Brian

“I’ve been really fortunate. I’ve worked with many extraordinary women, men, young people, organisations and communities who have shared similar ideas and philosophies. Without exception, their work reminds us of the importance of good will, cooperation, equity and actions ‘on the ground’ and the roles we can all play.

Brian

I’m a writer, photographer and professional consultant specialising in sustainable futures and slow travel.  There are lots of dimensions to my work, but they mainly focus on the ways we, all of us, are connected to the rest of the natural world, for better or worse.

I’m a great believer that we all have capacities to be actively engaged in looking for better futures through understanding the shape of these connections. If we understand these, we can develop a fuller understanding of options for sustainable futures and how to achieve them through things like slow travel.

I’ve been really fortunate. I’ve worked with many extraordinary women, men, young people, organisations and communities who have shared similar ideas and philosophies. Without exception, their work reminds us of the importance of good will, cooperation, equity and actions ‘on the ground’ and the roles we can all play.

Slow travel, sustainable futures and I

I’ve been a walker, cyclist, canoeist and camper for a lot of years now – long enough to remember the pain of walking with external frame rucksacks.  I still have scars on my hips to prove it I’m sure. (For those of you who have never heard of external frame rucksacks, do a quick web search.)

My first hiking tent weighed in at about 5 kg if my memory serves me correctly.  It was ‘A’ frame and the fly went on separately to the inner.  When the tent went up in the rain, invariably the inside was wet before the fly got on.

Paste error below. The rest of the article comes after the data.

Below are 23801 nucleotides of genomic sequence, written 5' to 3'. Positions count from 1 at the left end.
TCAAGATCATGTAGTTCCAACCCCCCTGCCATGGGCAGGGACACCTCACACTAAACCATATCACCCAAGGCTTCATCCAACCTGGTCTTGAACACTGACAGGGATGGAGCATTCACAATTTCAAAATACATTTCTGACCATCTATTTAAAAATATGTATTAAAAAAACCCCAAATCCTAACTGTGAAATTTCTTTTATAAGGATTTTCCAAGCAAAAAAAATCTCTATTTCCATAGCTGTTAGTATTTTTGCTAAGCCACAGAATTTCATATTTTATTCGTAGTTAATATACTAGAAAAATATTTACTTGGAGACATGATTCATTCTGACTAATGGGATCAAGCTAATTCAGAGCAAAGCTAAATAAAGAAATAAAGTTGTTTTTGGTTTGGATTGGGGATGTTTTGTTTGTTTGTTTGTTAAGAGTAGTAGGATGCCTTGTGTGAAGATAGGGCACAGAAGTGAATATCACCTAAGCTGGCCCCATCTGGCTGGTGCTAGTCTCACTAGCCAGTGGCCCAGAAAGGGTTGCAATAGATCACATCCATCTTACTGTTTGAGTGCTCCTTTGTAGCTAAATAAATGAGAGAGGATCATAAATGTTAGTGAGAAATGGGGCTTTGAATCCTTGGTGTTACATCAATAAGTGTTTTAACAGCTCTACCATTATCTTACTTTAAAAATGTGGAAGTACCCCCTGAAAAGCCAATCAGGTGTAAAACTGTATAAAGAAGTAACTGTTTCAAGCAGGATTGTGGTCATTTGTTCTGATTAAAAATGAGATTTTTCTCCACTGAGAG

Wet weather gear consisted of Japara rain jackets and Gore-Tex was some glint in someone’s laboratory.  I was absolutely rapt when I bought my first geared bike – a 3-gear Repco which made contours ever-so-slightly easier.

And there is no way I’m going to say  ‘Ahh.Those were the days’. Things improve, technology has made walking, cycling and paddling easier, safer and more comfortable.  But I remain a fan of the essence of Antoine de Saint-Exupery’s famous saying on design (possibly roughly quoted):

Perfection is achieved, not when there is nothing more to add, but when there is nothing left to take away.

For me, the activities of walking/trekking, cycling and even paddling allow us to know more about the landscapes we travel through. This is partly why I’m so keen on reflection – it allows us to to make the most of all this and moves us away from bucket-lists of things to tick off.

These activities and the sheer enjoyment of being out in wild and not-so-wild places have led very specifically to my professional life focused on communities and their search for sustainable futures. Because communities are parts of landscapes, this has taken me to work on all kinds of issues and in all kinds of landscapes – national parks, wildlife and endangered species protection, tourism, world heritage, collectives, fishers, nomadic herders, the Himalayas, forests.